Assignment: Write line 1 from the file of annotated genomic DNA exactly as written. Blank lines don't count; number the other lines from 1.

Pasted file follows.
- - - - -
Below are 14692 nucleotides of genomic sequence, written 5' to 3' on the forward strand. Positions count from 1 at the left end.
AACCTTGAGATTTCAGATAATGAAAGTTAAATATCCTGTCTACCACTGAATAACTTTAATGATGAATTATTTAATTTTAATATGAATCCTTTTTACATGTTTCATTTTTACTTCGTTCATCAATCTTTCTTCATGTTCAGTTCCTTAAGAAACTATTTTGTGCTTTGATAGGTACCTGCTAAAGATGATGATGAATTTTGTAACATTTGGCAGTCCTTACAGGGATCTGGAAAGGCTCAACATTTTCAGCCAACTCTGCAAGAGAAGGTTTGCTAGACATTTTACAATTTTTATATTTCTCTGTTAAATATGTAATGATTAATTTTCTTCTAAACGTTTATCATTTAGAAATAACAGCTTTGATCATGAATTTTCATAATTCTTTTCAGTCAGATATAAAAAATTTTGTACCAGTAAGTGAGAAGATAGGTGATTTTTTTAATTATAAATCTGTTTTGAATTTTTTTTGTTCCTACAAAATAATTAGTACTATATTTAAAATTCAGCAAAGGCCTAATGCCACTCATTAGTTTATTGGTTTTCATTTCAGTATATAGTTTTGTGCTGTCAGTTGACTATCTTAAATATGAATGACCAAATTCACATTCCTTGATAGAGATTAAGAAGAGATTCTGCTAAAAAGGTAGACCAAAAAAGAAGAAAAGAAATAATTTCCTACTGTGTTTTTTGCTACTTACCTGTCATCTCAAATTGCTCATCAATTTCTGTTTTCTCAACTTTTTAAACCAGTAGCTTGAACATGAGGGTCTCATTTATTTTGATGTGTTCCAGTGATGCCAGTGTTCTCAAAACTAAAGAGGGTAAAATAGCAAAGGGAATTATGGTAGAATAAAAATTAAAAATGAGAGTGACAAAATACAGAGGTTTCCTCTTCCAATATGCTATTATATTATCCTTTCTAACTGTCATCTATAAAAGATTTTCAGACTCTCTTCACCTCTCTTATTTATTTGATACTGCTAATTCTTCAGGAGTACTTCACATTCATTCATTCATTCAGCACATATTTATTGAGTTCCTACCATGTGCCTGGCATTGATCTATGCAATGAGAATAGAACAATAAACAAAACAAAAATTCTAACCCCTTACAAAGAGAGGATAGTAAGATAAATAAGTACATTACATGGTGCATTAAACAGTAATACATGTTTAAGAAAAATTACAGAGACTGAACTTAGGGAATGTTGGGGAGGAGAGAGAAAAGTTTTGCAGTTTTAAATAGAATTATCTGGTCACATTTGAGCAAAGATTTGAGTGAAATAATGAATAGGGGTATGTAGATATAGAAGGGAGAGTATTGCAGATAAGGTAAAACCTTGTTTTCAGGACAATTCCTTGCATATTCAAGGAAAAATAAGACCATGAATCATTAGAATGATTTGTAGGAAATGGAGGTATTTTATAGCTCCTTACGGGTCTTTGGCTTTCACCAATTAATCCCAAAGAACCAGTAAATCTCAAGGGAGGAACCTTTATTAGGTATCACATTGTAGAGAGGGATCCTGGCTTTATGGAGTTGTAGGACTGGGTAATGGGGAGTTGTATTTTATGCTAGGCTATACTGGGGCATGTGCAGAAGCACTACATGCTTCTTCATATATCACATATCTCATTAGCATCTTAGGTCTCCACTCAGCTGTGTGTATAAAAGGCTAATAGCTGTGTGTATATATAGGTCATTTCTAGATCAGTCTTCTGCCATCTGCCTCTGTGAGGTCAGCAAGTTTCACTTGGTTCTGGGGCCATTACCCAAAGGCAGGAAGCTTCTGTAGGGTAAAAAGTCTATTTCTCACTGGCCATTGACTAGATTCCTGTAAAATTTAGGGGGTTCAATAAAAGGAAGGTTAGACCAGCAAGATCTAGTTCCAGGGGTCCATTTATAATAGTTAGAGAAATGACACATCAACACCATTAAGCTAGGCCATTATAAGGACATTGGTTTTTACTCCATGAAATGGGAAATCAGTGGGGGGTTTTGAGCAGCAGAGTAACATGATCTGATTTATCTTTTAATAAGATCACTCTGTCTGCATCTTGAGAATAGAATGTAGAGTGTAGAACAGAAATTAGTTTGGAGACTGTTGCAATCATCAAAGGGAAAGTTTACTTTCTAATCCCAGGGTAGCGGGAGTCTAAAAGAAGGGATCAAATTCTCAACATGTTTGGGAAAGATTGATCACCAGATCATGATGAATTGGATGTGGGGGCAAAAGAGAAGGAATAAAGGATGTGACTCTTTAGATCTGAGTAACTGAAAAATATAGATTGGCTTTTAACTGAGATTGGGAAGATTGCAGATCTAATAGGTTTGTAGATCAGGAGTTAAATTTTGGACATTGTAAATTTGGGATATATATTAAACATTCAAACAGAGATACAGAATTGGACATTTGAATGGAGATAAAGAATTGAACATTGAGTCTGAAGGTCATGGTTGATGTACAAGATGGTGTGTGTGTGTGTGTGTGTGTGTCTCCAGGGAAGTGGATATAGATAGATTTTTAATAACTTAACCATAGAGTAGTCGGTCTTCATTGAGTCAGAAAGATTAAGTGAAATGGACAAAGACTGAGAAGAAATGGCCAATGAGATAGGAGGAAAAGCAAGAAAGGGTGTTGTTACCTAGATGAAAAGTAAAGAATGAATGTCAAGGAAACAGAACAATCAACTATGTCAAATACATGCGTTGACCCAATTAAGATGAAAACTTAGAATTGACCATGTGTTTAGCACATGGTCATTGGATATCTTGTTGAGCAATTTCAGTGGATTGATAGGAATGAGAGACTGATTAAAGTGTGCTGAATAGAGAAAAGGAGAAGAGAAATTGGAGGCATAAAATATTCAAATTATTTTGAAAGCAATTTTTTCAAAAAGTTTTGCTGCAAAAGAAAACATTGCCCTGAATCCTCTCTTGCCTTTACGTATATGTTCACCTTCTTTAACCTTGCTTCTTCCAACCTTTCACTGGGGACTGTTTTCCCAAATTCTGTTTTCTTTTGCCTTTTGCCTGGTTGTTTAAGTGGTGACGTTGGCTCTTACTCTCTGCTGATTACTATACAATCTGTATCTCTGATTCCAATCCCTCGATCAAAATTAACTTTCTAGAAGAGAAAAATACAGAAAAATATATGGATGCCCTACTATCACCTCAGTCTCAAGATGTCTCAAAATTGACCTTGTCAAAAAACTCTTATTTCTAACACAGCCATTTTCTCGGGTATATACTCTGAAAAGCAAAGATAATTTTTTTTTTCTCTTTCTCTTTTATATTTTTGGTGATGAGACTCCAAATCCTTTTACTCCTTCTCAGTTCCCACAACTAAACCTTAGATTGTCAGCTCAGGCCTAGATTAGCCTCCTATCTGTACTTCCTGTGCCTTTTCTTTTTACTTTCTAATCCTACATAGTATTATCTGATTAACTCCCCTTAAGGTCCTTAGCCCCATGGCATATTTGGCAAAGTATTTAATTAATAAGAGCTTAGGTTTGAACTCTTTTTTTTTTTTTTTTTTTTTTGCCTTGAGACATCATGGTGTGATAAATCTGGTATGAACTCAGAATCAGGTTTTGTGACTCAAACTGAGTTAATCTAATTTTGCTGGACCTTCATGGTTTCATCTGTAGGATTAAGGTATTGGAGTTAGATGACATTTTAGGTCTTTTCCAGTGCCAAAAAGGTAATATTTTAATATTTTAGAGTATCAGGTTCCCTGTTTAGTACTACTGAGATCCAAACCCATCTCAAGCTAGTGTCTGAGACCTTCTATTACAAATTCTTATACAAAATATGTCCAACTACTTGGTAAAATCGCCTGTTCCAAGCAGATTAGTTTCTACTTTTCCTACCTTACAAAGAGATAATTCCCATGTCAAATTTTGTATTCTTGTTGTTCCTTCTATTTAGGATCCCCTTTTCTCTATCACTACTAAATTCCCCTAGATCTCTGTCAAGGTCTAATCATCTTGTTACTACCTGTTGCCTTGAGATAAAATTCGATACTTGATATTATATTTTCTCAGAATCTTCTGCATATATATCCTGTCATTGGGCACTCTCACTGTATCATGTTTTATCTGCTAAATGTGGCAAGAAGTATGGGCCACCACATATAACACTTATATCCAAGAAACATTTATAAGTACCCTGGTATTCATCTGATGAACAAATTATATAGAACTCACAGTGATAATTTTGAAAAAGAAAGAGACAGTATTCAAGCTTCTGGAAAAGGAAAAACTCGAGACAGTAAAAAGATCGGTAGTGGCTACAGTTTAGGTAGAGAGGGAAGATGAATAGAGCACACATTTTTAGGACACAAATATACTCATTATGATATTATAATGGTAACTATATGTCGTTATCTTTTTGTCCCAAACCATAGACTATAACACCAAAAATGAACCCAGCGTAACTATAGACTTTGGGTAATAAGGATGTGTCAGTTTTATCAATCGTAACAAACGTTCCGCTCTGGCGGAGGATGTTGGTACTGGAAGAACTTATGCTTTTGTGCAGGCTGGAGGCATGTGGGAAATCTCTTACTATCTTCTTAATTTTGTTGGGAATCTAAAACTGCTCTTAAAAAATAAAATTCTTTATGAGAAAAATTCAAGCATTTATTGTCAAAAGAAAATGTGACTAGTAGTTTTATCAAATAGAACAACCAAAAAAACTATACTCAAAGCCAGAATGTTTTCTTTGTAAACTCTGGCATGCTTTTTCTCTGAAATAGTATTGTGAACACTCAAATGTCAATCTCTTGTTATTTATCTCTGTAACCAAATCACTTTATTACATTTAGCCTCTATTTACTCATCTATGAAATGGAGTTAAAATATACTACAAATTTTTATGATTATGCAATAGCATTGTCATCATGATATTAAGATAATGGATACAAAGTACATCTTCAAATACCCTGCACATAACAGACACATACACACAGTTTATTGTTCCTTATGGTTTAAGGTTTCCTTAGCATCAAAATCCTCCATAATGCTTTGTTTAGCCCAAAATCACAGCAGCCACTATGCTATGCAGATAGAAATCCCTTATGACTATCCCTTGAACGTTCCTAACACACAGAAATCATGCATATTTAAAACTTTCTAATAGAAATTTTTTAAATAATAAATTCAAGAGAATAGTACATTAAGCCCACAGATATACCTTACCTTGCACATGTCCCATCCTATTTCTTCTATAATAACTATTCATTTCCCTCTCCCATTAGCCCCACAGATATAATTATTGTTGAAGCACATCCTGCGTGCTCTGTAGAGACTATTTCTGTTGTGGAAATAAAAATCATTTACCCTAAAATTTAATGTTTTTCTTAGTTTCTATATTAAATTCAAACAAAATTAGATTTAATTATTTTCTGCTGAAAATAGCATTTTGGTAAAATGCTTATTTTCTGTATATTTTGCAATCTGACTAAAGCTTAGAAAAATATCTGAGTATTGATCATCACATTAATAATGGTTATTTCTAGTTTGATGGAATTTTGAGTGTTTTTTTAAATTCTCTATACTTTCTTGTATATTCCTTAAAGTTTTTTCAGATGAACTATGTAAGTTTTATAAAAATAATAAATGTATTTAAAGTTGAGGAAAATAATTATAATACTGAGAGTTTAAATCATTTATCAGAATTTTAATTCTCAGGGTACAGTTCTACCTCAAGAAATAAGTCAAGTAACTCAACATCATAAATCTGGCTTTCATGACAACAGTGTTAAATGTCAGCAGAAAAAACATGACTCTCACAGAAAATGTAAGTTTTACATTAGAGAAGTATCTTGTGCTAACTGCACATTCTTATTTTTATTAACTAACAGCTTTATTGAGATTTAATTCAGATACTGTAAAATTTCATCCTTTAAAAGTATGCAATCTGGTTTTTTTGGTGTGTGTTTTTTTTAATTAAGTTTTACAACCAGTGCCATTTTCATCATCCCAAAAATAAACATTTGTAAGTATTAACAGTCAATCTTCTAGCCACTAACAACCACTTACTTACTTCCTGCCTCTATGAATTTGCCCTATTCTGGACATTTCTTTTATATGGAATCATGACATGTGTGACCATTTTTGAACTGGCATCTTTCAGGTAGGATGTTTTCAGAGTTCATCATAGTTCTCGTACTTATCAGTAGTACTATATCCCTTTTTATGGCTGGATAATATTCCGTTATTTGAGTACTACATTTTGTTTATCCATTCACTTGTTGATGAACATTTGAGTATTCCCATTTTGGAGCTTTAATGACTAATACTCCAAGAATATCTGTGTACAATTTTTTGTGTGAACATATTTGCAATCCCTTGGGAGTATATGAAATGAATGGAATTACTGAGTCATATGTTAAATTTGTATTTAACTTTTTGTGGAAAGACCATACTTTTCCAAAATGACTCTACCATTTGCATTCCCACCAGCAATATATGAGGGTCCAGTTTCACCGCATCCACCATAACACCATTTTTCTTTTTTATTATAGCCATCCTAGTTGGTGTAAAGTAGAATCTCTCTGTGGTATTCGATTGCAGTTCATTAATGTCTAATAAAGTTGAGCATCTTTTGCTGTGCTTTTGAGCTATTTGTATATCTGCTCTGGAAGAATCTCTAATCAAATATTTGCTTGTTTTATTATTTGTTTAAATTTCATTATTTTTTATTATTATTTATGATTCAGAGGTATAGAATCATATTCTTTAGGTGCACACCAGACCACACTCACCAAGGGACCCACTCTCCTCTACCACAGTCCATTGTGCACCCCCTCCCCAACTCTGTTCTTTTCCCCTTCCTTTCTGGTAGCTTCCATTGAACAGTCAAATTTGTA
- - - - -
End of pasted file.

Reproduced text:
Below are 14692 nucleotides of genomic sequence, written 5' to 3' on the forward strand. Positions count from 1 at the left end.